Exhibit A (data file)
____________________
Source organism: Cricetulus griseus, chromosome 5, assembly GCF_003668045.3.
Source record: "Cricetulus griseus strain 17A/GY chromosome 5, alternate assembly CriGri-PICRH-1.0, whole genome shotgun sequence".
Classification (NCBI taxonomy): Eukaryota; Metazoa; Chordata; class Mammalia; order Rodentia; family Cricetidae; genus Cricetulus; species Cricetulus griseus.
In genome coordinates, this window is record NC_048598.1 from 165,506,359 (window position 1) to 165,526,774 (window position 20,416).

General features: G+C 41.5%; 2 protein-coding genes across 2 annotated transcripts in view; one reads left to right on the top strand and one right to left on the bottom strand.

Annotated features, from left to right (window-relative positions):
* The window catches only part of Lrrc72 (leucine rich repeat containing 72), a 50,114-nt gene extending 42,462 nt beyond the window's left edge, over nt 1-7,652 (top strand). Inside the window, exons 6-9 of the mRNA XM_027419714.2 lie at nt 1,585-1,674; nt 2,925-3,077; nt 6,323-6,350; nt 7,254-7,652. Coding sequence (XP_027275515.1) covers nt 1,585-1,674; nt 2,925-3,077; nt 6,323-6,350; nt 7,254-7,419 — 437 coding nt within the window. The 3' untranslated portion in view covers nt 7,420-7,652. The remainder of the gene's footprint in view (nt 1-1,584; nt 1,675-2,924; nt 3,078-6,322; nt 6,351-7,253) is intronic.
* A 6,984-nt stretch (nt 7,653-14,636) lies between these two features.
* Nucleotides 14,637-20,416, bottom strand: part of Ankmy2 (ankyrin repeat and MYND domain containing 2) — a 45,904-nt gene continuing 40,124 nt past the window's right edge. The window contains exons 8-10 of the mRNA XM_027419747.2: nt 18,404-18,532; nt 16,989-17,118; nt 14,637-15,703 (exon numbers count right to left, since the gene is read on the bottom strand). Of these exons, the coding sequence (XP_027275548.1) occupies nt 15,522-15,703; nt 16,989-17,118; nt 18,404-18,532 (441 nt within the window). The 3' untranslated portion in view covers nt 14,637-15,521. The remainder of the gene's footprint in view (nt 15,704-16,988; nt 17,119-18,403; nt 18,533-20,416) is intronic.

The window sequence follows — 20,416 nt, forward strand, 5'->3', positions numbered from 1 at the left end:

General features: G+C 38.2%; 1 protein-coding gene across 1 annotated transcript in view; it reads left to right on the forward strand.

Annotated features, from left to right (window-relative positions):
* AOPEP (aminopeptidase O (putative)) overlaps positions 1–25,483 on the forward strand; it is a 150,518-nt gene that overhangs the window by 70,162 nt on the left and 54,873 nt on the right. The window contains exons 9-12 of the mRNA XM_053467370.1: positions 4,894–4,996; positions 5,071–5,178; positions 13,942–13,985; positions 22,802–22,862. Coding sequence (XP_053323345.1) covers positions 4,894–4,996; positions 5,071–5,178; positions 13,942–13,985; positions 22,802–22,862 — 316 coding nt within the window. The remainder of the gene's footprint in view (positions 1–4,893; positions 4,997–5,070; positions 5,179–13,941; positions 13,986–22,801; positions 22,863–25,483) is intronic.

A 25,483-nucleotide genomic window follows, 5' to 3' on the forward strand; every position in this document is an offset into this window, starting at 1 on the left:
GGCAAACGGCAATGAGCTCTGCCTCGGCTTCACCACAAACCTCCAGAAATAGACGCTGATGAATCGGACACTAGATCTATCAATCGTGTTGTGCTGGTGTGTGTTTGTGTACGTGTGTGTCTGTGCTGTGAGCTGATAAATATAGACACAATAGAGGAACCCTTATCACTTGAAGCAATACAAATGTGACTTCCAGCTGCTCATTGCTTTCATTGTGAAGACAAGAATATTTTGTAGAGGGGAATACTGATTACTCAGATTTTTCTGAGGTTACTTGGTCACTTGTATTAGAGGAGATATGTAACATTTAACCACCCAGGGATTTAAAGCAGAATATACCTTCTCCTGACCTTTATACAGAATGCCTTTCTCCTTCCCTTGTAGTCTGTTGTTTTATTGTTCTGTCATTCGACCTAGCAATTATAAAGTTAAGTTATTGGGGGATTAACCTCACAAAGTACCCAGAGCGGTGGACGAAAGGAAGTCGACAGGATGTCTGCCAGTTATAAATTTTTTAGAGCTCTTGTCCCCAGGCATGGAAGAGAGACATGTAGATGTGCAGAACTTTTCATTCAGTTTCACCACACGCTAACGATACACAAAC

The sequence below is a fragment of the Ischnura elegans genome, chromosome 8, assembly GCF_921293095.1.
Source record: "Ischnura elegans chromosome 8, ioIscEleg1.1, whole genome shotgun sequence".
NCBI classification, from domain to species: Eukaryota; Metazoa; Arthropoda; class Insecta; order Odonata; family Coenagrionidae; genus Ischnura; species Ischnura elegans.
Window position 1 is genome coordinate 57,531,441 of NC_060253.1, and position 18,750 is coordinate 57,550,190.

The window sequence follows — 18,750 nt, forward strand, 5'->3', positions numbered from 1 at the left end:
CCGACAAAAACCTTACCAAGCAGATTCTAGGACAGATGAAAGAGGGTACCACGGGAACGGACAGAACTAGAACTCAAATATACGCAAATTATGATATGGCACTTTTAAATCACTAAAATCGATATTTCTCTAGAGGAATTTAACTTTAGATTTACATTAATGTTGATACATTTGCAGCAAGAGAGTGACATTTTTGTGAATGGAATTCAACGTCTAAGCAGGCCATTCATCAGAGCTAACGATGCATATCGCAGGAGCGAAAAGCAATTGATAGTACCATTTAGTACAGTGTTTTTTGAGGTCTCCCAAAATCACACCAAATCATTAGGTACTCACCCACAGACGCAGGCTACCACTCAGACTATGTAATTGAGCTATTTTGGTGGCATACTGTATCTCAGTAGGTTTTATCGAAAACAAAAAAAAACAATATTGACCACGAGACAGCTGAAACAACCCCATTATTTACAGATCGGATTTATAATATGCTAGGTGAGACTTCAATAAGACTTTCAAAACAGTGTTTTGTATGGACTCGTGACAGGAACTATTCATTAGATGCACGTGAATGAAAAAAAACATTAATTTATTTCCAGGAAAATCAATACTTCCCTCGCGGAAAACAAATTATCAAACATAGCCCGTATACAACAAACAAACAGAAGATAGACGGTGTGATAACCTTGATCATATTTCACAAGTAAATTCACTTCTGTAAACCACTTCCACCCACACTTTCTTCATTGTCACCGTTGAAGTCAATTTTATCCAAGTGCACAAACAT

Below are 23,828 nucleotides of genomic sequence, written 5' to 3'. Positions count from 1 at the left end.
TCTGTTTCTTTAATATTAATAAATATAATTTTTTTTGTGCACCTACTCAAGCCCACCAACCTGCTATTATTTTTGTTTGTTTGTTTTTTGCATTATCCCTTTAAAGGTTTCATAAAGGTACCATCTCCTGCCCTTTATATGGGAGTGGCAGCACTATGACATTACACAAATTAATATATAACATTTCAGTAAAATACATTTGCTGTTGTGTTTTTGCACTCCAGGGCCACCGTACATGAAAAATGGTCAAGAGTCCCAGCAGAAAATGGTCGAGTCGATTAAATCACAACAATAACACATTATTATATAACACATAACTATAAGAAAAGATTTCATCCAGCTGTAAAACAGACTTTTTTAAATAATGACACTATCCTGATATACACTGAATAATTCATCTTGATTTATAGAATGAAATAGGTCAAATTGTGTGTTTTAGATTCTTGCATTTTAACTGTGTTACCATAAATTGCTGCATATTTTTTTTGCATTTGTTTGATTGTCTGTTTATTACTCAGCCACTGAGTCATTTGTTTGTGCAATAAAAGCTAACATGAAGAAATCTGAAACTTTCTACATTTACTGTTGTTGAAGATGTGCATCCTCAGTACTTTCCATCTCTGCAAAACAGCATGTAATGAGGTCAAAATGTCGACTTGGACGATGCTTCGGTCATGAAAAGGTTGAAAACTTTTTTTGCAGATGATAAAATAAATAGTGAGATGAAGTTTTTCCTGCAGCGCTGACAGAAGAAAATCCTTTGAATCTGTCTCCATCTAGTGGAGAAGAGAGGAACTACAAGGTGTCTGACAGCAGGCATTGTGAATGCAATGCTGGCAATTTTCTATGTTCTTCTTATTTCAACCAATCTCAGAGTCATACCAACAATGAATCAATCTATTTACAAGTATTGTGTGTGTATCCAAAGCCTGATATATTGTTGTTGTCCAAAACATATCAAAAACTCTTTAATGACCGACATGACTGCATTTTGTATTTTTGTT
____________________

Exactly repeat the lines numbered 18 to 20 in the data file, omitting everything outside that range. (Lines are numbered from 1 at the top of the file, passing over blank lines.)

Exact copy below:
NCBI classification, from domain to species: Eukaryota; Metazoa; Arthropoda; class Insecta; order Odonata; family Coenagrionidae; genus Ischnura; species Ischnura elegans.
Window position 1 is genome coordinate 57,531,441 of NC_060253.1, and position 18,750 is coordinate 57,550,190.

The window sequence follows — 18,750 nt, forward strand, 5'->3', positions numbered from 1 at the left end: